“This valuable collection of letters should be made public as it contains many hundreds of letters dealing with anything extraordinary that occurred from 1735 until his death. It is a pity that Linnaeus himself never took copies of his own letters, prevented from so doing by too much work.” Writing in the third person, this is how Linnaeus described his own correspondence in one of his autobiographies.
Nobody was more aware than Linnaeus of the scientific value of his correspondence. His correspondents were, he said, the most learned and distinguished in Europe, and they sent him the latest publications and kept him abreast of new discoveries. In an autobiographical text from the 1760s Linnaeus listed seventy-one correspondents, from Russia and Turkey in the East to America in the West. In subsequent years the number of letters and correspondents continued to grow and when Linnaeus died in 1778 more than 200 persons in Sweden and around 400 in other countries had been in contact with him. Over three thousand letters had been sent to him by scientists in Europe, America, Asia and Africa and by admirers such as Jean-Jacques Rousseau. A significant part of the correspondence came from Linnaeus’s own students, who reported to their professor from their travels around the world.
After Linnaeus’s death his correspondence, manuscripts, books and herbarium remained in the possession of his family. Carl Linnaeus the Younger (1741-1783), who had succeeded his father as Professor of Medicine with responsibility for botany at Uppsala University, added his own correspondence, books and specimens to those of his father. When Linnaeus the Younger died in 1783, he left the natural history collections, books and manuscripts, including the correspondence, which he had inherited from his father to his mother, Sara Lisa Moraea (1716-1806). In need of money to provide dowries for her four daughters, she decided to part with the collections and, unable to find a buyer in Sweden willing to pay the requisite 1,000 guineas sterling, she sold them in 1784 to the young English medical student and naturalist James Edward Smith (1759-1828).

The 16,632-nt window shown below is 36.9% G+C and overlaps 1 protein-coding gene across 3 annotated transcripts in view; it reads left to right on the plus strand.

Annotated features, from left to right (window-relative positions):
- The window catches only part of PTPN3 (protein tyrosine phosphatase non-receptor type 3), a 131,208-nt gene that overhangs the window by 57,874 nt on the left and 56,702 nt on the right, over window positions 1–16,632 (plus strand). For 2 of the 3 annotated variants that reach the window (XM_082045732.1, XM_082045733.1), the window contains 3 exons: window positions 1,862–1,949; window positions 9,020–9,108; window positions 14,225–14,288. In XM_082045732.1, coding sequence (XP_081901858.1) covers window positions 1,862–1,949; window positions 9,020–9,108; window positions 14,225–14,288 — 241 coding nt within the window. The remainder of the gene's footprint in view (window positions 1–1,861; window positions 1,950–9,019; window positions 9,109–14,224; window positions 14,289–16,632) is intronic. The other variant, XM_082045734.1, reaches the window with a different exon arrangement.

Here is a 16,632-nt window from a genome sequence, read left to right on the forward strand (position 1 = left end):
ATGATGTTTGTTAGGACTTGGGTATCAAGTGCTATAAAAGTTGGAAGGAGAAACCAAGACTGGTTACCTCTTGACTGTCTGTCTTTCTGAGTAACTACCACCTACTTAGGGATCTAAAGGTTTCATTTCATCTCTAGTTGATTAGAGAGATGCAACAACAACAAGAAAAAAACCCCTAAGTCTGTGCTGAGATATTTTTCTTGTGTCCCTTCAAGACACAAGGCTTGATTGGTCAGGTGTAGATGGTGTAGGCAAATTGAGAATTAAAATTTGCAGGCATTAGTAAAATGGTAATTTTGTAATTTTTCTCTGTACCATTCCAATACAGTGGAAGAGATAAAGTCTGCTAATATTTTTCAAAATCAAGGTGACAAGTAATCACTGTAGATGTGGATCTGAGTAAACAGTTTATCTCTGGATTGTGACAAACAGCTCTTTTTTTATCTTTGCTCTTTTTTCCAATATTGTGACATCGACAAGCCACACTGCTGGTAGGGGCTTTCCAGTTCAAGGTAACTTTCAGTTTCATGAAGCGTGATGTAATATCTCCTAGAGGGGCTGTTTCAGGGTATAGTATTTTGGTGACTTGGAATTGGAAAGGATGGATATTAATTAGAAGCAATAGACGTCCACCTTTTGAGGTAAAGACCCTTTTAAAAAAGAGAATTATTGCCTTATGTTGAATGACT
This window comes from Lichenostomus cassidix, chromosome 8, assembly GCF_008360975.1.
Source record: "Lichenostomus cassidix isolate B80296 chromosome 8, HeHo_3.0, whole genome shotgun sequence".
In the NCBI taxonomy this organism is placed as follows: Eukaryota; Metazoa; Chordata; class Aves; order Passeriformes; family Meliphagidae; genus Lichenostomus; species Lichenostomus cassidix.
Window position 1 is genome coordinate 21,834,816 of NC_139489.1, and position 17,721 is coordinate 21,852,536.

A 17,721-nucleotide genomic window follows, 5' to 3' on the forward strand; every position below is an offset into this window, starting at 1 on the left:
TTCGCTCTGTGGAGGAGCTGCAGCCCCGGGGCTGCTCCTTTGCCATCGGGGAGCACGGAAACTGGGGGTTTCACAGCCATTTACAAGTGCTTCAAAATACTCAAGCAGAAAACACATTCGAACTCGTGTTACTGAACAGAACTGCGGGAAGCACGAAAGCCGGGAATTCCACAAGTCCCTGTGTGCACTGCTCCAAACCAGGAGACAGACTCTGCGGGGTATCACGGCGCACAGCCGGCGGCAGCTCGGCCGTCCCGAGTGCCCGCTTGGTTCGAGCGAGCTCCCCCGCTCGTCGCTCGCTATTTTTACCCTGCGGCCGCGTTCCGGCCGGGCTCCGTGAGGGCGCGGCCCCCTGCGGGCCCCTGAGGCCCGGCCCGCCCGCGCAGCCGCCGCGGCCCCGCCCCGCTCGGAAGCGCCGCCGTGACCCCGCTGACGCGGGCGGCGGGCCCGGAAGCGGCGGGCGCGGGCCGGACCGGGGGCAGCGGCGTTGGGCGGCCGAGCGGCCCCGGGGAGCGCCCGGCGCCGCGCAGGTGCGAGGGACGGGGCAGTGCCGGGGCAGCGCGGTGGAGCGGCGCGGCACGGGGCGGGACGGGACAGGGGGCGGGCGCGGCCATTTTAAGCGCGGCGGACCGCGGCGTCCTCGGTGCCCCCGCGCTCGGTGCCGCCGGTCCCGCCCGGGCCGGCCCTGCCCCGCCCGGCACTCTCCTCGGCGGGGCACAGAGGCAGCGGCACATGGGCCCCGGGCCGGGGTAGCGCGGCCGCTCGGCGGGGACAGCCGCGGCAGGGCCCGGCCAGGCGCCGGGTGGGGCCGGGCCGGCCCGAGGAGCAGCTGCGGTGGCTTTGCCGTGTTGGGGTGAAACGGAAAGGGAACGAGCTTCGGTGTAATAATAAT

After Smith’s death the collections were transferred to the Linnean Society of London, which had been founded by Smith and other naturalists in 1788. The largest surviving collection of letters addressed to Linnaeus is now in the keeping of the Linnean Society, together with Linnaeus’s manuscripts, his herbarium and the greater part of his library.
Very little of Linnaeus’s correspondence was published during his lifetime. James Edward Smith published a selection in two volumes, A selection of the correspondence of Linnaeus and other naturalists from the original manuscripts (London 1821). This was followed by a number of editions of correspondence with particular individuals: in 1829 the correspondence with Alexander Garden, in 1830 that with Johannes and Nicolaas Laurens Burman, in 1841 with Nicolaus Jacquin, in 1851 with Bernard Jussieu, in 1860 with François Boissier de Sauvages de La Croix, and in 1861 the correspondence with Johann Georg Gmelin. 265 Swedish letters were published in 1878-1880 by the Swedish botanist Ewald Ährling.
Towards the end of the nineteenth century, interest in Linnaeus increased and his position as one of the national heroes of Sweden was established. In 1885 Ährling published the first printed catalogue of the Linnaean correspondence, Carl von Linnés brefvexling: förteckning (Stockholm 1885). In the preface Ährling says that even in Sweden it was commonly recognised that the correspondence of great men demanded special attention.
It was not until the first decade of the twentieth century that the idea of publishing the complete correspondence emerged, and in 1907, 200 years after the birth of Linnaeus, it was announced by the Swedish Parliament that the Linnaean letters were to be published in their entirety. After four decades about a quarter of the correspondence had been published in Bref och skrifvelser till och från Carl von Linné (Letters and written correspondence to and from C.v.L.), Stockholm & Uppsala 1907-1943, but for a variety of reasons the edition ceased to appear after 1943.